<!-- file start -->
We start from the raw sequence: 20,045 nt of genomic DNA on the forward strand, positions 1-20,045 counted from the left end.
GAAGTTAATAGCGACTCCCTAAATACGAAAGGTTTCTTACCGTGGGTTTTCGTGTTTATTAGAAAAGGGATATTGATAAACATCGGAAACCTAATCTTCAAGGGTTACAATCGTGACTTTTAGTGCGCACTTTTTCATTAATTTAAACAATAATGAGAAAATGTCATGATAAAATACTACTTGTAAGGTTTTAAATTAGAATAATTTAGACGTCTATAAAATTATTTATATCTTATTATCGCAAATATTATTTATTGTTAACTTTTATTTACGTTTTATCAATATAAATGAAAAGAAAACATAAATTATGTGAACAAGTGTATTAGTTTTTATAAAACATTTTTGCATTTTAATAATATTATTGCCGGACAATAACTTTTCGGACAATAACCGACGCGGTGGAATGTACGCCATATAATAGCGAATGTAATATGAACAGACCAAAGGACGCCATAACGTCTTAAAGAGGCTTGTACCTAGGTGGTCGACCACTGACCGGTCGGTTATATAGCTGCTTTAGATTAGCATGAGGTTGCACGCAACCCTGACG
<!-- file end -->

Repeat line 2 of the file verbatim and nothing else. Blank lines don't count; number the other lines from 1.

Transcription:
GAAGTTAATAGCGACTCCCTAAATACGAAAGGTTTCTTACCGTGGGTTTTCGTGTTTATTAGAAAAGGGATATTGATAAACATCGGAAACCTAATCTTCAAGGGTTACAATCGTGACTTTTAGTGCGCACTTTTTCATTAATTTAAACAATAATGAGAAAATGTCATGATAAAATACTACTTGTAAGGTTTTAAATTAGAATAATTTAGACGTCTATAAAATTATTTATATCTTATTATCGCAAATATTATTTATTGTTAACTTTTATTTACGTTTTATCAATATAAATGAAAAGAAAACATAAATTATGTGAACAAGTGTATTAGTTTTTATAAAACATTTTTGCATTTTAATAATATTATTGCCGGACAATAACTTTTCGGACAATAACCGACGCGGTGGAATGTACGCCATATAATAGCGAATGTAATATGAACAGACCAAAGGACGCCATAACGTCTTAAAGAGGCTTGTACCTAGGTGGTCGACCACTGACCGGTCGGTTATATAGCTGCTTTAGATTAGCATGAGGTTGCACGCAACCCTGACG